There have been two very convincing scams recently which have tricked users into handing over their Google and Apple accounts – to complete strangers (hackers).
How convincing? I sent out an email message to everyone in our company last Friday (3/21/14) and posted this article (below) to our corporate website in an attempt to warn everyone here about this potential threat. This morning (3/27/14) a co-worker received an email message from one of his customers with the subject “Document”. The message contained a link so my co-worker clicked the link. This took him to a web page with a real google.com address. The page looked like a real Google login page (but it was fake) so he supplied his login information. Once he got signed in the site took him to a random online Google document. It didn’t make any sense so he just dismissed it and closed the page. The second he signed in to the fake page his Google account was taken over by a hacker (or a robot) who then started sending out mass email messages from his compromised account to every email address associated with his account… not just people in his contacts, but everyone in his history (to, cc and from).
Don’t think you can be tricked? Think again.
Please read this article as soon as possible.
I know I have never said this before, but if you get an email message with links from someone which doesn’t seem right… DO NOT CLICK THE LINKS! Instead, call the person or compose a completely new email message and send it to them. Always verify the original message is legitimate before acting on it.
Why? The quick answer: it’s always better to be safe than sorry.
The slightly longer answer:
Millions of people have Google accounts (including @sodpit.com users) which includes Google Drive (formerly Google Docs). Recently Google accounts were compromised by a very clever phishing site. When users clicked the link in their email they were redirected to a REAL Google URL (web address) with a very convincing looking but completely FAKE login page. The problem here is most users will recognize the URL as legitimate (google.com) and never think twice if they see a normal-looking Google login. When the users logged in they were actually sending their Google account login credentials to a hacker… and then it would direct them to a few documents which tricked users into thinking everything was perfectly normal. The email message came with the subject “Document”. Did you receive an email message like this? If you did please let me know (if you are an @sodpit.com user, email me ASAP). If you did get the original message… did you actually click the link to login? If so, please also let me know about this in your email. Supposedly Google has fixed this problem but you should still be cautious. Update 3/27/14: Google LIED and HAS NOT fixed this problem… a co-worker’s account was just compromised today.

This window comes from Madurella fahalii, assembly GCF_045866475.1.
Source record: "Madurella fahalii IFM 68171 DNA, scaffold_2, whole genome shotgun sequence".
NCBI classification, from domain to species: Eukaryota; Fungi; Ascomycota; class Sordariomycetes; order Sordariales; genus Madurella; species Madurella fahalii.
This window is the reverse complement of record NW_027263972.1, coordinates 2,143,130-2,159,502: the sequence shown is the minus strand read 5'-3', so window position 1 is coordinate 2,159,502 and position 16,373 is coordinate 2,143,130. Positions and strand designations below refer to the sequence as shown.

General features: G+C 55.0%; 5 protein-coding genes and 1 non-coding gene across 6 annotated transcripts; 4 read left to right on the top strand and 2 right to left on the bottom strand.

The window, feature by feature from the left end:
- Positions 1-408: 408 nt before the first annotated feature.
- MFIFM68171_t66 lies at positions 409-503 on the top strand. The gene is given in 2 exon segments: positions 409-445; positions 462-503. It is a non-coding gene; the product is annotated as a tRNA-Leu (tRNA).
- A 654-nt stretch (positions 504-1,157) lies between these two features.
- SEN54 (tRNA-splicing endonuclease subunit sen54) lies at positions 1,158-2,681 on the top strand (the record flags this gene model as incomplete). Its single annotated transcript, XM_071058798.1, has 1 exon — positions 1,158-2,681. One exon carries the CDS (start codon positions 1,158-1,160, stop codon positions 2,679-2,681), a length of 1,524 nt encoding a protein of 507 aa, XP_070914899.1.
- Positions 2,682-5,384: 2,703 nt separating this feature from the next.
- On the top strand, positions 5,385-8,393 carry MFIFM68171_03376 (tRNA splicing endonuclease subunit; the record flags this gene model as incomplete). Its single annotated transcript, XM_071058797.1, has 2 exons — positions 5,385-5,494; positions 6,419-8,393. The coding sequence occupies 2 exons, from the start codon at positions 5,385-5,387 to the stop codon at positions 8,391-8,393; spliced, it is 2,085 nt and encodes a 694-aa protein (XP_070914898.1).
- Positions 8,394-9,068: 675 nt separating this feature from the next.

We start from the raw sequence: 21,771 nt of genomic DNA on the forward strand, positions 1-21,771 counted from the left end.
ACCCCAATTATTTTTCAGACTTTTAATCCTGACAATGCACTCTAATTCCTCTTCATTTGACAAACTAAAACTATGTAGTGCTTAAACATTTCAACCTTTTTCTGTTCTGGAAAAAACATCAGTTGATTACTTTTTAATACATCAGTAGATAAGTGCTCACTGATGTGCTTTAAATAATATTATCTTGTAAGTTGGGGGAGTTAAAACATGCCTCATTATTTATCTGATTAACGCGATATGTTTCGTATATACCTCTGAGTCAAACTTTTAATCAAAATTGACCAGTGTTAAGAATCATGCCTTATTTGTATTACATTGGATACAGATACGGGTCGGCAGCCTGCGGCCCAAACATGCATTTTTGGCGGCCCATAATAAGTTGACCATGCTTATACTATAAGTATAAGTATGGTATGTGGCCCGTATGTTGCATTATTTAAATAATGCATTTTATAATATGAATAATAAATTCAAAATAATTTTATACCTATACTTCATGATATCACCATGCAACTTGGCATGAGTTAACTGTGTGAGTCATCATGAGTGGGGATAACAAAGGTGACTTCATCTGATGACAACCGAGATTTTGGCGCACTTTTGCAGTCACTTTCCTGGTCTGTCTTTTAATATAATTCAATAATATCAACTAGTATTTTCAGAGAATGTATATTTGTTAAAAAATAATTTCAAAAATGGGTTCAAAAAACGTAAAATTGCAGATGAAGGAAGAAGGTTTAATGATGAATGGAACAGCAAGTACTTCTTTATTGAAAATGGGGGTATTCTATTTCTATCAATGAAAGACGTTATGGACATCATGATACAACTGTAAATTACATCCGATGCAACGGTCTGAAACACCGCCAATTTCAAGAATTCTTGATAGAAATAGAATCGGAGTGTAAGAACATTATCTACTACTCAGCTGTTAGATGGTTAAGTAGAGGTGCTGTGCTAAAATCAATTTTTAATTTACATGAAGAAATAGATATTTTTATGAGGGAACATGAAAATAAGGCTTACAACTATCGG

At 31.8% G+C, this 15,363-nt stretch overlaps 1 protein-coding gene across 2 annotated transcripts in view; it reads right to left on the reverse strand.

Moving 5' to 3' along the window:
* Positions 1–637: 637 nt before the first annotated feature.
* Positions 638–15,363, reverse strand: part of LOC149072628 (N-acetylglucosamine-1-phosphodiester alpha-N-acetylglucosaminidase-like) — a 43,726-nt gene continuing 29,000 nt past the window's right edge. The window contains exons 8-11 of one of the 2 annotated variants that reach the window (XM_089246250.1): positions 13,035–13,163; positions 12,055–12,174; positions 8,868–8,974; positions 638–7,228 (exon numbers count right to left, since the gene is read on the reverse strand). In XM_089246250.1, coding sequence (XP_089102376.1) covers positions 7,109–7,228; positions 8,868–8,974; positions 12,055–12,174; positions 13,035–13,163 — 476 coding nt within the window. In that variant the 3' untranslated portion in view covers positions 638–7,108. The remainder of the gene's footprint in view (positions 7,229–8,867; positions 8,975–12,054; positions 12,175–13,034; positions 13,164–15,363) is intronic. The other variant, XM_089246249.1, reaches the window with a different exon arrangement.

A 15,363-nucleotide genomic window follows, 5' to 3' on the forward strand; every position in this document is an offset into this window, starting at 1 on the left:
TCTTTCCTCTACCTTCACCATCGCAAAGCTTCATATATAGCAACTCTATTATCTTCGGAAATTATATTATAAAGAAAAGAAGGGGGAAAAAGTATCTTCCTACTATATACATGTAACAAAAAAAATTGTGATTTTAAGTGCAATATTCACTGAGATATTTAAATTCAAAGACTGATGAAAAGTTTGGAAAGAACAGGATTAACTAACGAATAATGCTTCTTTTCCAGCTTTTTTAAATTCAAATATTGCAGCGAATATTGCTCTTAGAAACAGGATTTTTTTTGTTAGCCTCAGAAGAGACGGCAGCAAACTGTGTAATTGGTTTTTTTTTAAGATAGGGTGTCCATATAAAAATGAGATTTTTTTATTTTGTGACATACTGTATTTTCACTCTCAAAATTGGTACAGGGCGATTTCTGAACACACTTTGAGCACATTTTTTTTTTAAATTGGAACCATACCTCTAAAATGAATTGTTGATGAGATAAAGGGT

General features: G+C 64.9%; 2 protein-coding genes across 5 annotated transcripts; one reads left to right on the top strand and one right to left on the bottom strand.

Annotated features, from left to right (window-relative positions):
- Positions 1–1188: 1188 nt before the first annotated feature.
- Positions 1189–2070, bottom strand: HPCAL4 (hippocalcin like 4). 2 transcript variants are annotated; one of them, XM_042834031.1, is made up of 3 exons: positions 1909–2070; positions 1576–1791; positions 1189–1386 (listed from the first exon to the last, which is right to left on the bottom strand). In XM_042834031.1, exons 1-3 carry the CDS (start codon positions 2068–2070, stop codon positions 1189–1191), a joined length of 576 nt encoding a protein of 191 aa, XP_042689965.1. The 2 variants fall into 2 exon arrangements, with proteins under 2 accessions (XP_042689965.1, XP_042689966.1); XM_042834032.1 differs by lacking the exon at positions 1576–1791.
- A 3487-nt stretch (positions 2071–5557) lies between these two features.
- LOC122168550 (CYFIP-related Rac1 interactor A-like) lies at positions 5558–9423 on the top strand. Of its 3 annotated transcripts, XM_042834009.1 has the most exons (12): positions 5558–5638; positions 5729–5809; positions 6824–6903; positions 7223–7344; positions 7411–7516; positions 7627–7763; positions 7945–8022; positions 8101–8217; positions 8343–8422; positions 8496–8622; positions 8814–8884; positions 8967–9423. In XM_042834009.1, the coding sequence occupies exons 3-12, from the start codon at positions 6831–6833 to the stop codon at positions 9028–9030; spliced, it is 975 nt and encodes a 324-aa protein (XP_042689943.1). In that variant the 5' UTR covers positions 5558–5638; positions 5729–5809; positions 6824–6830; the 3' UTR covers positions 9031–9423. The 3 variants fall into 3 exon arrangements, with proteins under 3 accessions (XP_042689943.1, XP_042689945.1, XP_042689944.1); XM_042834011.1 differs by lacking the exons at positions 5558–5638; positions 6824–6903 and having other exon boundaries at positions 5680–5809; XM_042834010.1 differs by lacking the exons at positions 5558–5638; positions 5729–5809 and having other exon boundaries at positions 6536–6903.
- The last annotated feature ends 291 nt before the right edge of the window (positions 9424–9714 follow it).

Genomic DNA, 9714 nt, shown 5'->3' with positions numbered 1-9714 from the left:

Update: Setup Google 2-Step Verification to fully lock down your Google account.
Within a day or two of the Google scam another similar scam popped up and which is now affecting Apple accounts. Did you receive a fake offer from Apple in an email message which later redirected you to EA.com? If you did please send an email message and let me know. If you did get the original message… did you actually click the link to login? If so, please also let me know about this in your email. Apple hasn’t responded to this problem yet.
Be careful out there!